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Our Families

The Hanson Family

Isabella Hanson–sweet little Izzy–was born on November 23rd, 2018. Her mom and dad, Laura and Josh, and her big sister, Nia, were simply in love. Life was good and simple at the start. Nia, a talented dancer, had several classes a week. As a toddler, Izzy would watch her big sister in awe. One day, in March of 2022, three-year-old Izzy tripped and fell at one of Nia’s rehearsals. She bellowed in pain, and refused to walk for over a week. The doctors thought maybe she had dislocated her knee, or strained her ACL, and they set her up with physical therapy.

Izzy did start walking again a week after the accident, but suddenly one night, she woke up screaming in pain. Her parents were concerned and decided to take her to an orthopedist. Since nothing showed up in the x-ray, they gave her a boot and asked to see her again in a week. The condition persisted and she would consistently lose function in her leg, fall, limp, and refuse to climb stairs. Her parents knew something was wrong, but no one seemed to know what it could be.

That’s when the low-grade fevers started. Izzy looked and acted unwell–she was pale and more lethargic than other three year olds. Every once in a while she’d wake up in the middle of the night in pain. More doctors appointments turned up nothing. Their primary care doctor took more x-rays and sent them to Boston Children’s Hospital (BCH). They attempted to get an appointment with a children’s arthritis specialist, but they were booked out for 6 months. Instead, an orthopedic appointment opened up at BCH and they took it. This doctor agreed that her condition was unusual, and concerning. He suggested it might be related to her kneecaps and ordered an MRI, but it was only a guess, and it would prove to be wrong, very wrong.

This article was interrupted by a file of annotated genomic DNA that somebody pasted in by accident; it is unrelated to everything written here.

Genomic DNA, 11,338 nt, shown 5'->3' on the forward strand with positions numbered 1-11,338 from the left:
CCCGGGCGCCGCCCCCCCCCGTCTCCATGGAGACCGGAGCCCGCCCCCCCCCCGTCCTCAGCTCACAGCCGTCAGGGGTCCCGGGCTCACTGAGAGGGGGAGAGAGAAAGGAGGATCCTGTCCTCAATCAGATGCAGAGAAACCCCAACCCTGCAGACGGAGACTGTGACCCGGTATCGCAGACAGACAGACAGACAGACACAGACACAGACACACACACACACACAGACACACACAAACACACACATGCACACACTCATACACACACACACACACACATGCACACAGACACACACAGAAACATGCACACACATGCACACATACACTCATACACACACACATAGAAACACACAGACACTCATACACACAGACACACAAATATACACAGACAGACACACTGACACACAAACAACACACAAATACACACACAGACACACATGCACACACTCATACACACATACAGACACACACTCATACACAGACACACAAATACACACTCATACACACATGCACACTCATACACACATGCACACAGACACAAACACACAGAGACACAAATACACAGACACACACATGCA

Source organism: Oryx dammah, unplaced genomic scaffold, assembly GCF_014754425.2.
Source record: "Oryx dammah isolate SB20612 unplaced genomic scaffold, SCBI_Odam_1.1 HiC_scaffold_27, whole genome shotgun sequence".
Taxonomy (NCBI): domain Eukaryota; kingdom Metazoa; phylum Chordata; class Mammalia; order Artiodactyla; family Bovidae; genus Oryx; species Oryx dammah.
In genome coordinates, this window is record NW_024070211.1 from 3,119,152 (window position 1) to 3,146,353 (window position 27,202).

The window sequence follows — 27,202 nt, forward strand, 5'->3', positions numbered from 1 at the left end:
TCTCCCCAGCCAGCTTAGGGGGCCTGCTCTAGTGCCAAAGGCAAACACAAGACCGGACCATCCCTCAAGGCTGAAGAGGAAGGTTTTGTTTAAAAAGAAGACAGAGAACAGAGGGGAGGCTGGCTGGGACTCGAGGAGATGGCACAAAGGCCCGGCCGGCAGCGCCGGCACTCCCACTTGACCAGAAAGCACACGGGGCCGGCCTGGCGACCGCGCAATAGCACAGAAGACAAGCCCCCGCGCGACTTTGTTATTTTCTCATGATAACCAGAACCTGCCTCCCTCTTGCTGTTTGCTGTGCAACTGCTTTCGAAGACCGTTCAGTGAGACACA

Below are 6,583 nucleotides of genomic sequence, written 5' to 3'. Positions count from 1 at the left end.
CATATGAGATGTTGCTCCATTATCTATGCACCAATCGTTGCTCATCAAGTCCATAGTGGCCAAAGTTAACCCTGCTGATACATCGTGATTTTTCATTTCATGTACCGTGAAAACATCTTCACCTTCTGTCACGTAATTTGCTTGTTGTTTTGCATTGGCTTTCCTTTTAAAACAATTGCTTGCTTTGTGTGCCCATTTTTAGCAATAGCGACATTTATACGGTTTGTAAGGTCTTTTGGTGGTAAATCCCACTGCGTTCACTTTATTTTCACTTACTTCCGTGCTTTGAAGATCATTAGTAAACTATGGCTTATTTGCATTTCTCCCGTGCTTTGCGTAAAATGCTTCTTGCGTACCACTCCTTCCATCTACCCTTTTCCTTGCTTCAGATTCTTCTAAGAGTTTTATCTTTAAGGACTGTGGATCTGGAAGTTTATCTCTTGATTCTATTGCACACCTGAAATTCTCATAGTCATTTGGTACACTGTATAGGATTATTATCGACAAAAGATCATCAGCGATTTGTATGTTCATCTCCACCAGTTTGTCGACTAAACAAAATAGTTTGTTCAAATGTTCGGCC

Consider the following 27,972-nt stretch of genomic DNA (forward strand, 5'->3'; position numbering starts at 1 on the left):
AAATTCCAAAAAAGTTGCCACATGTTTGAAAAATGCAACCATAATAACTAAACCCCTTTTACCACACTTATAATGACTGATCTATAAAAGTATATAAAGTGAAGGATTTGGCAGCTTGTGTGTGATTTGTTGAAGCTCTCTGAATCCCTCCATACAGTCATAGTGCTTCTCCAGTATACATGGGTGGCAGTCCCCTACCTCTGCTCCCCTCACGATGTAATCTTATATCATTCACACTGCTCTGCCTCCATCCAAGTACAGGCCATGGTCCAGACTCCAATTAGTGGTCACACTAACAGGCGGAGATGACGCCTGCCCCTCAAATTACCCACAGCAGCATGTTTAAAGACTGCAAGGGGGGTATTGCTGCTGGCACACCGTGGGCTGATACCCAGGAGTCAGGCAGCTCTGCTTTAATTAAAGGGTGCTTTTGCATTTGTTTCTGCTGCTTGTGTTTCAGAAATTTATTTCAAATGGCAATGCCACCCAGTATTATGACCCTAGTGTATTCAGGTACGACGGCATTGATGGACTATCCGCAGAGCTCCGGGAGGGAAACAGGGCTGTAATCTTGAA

Through this time, Izzy was having blood drawn, but the results were always normal. Then her shoulder started hurting. Her fevers continued to spike. After another difficult weekend with no answers, they brought Izzy back to BCH. The doctor there admitted, “She’s sick. And I’m sorry it’s taken 8 weeks to believe you. She may have a malignancy.” Once again her bloodwork came back normal, but they scheduled an MRI for that Friday.

At this point, Izzy’s parents felt defeated. Laura was thinking, this MRI will be pointless. Was it worth putting her through it? She needed a sign to know that they were going to figure out what was wrong with her precious child. The summer before, Josh’s brother got married. His wife’s father had recently passed away from cancer. One day, this man, who Laura did not know especially well, appeared to her in a vision. He told her to get the MRI done. While this seemed unusual, Laura listened.

And thank goodness they did. The MRI showed that Izzy had lesions in her leg, which they thought might be Osteomyelitis, a serious bacterial infection of the bone. They were sent to the ER where a doctor said, “You guys are fighting so hard to get her help. I promise to help you figure this out.” When the Leukemia sensitivity blood test came back negative again, the oncologist Laura spoke with told her, “I’m 90% sure this is not cancer. You can take her home and we’ll continue to monitor over the next couple weeks.” Laura and Josh were frustrated beyond belief! “She’s not ok, we can’t wait a couple weeks. No one will take care of her. We can’t control her pain anymore.”

That’s when the ED doctor stepped in. He pulled strings to get oncology to admit Izzy, despite the oncologist’s recommendation. They were admitted on a Monday and they ran a bone marrow test on Tuesday. Late afternoon a team of doctors came in, sat them down, and told them it was leukemia. By this point Izzy was so sick even though her lab work looked fine. But because of an insurance error, they wouldn’t start treatment right away. NH Medicaid was denying the claim to treat Izzy in Boston. The doctors, worried about the potential medical bills, suggested they fly Izzy to Dartmouth. But Dartmouth does not offer the aggressive treatment protocol that Izzy needed.

Josh and Laura were completely infuriated, “She will die! No, we are starting treatment here today.”